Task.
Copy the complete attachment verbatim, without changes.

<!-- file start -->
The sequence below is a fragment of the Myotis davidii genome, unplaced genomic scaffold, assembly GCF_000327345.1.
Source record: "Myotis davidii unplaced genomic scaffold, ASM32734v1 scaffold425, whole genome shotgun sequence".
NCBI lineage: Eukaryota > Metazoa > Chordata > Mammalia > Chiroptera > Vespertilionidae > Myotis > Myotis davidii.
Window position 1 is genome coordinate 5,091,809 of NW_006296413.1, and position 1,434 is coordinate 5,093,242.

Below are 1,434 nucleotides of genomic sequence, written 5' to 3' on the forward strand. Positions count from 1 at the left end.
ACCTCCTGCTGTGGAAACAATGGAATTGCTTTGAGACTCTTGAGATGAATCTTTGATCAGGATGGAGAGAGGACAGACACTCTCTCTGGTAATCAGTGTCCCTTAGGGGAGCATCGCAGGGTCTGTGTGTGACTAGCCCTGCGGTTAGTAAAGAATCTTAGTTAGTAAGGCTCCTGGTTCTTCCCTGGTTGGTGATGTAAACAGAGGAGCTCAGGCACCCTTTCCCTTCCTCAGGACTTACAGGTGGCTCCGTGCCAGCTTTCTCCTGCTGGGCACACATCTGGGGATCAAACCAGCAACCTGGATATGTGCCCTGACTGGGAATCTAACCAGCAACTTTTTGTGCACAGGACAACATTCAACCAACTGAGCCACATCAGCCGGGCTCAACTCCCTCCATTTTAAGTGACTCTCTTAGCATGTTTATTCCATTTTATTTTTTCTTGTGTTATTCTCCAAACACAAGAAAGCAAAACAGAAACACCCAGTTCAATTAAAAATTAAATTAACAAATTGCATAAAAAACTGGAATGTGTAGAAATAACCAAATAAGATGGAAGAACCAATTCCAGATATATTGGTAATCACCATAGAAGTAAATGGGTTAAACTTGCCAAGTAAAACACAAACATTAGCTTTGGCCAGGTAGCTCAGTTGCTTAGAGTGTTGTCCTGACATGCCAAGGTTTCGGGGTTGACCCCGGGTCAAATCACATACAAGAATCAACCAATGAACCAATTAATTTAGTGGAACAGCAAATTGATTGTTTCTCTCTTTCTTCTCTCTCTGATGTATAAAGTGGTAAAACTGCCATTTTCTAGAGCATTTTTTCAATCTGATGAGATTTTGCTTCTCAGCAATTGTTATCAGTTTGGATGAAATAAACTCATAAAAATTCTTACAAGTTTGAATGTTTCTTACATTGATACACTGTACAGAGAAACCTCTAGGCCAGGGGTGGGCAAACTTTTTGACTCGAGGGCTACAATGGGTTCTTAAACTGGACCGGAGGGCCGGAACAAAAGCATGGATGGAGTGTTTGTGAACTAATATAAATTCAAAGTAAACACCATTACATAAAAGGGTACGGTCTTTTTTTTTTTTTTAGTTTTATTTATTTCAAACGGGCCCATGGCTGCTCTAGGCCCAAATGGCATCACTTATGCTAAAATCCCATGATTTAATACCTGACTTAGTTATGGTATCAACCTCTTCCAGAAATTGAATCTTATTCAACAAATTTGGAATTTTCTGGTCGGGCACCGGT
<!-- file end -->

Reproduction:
The sequence below is a fragment of the Myotis davidii genome, unplaced genomic scaffold, assembly GCF_000327345.1.
Source record: "Myotis davidii unplaced genomic scaffold, ASM32734v1 scaffold425, whole genome shotgun sequence".
NCBI lineage: Eukaryota > Metazoa > Chordata > Mammalia > Chiroptera > Vespertilionidae > Myotis > Myotis davidii.
Window position 1 is genome coordinate 5,091,809 of NW_006296413.1, and position 1,434 is coordinate 5,093,242.

Below are 1,434 nucleotides of genomic sequence, written 5' to 3' on the forward strand. Positions count from 1 at the left end.
ACCTCCTGCTGTGGAAACAATGGAATTGCTTTGAGACTCTTGAGATGAATCTTTGATCAGGATGGAGAGAGGACAGACACTCTCTCTGGTAATCAGTGTCCCTTAGGGGAGCATCGCAGGGTCTGTGTGTGACTAGCCCTGCGGTTAGTAAAGAATCTTAGTTAGTAAGGCTCCTGGTTCTTCCCTGGTTGGTGATGTAAACAGAGGAGCTCAGGCACCCTTTCCCTTCCTCAGGACTTACAGGTGGCTCCGTGCCAGCTTTCTCCTGCTGGGCACACATCTGGGGATCAAACCAGCAACCTGGATATGTGCCCTGACTGGGAATCTAACCAGCAACTTTTTGTGCACAGGACAACATTCAACCAACTGAGCCACATCAGCCGGGCTCAACTCCCTCCATTTTAAGTGACTCTCTTAGCATGTTTATTCCATTTTATTTTTTCTTGTGTTATTCTCCAAACACAAGAAAGCAAAACAGAAACACCCAGTTCAATTAAAAATTAAATTAACAAATTGCATAAAAAACTGGAATGTGTAGAAATAACCAAATAAGATGGAAGAACCAATTCCAGATATATTGGTAATCACCATAGAAGTAAATGGGTTAAACTTGCCAAGTAAAACACAAACATTAGCTTTGGCCAGGTAGCTCAGTTGCTTAGAGTGTTGTCCTGACATGCCAAGGTTTCGGGGTTGACCCCGGGTCAAATCACATACAAGAATCAACCAATGAACCAATTAATTTAGTGGAACAGCAAATTGATTGTTTCTCTCTTTCTTCTCTCTCTGATGTATAAAGTGGTAAAACTGCCATTTTCTAGAGCATTTTTTCAATCTGATGAGATTTTGCTTCTCAGCAATTGTTATCAGTTTGGATGAAATAAACTCATAAAAATTCTTACAAGTTTGAATGTTTCTTACATTGATACACTGTACAGAGAAACCTCTAGGCCAGGGGTGGGCAAACTTTTTGACTCGAGGGCTACAATGGGTTCTTAAACTGGACCGGAGGGCCGGAACAAAAGCATGGATGGAGTGTTTGTGAACTAATATAAATTCAAAGTAAACACCATTACATAAAAGGGTACGGTCTTTTTTTTTTTTTTAGTTTTATTTATTTCAAACGGGCCCATGGCTGCTCTAGGCCCAAATGGCATCACTTATGCTAAAATCCCATGATTTAATACCTGACTTAGTTATGGTATCAACCTCTTCCAGAAATTGAATCTTATTCAACAAATTTGGAATTTTCTGGTCGGGCACCGGT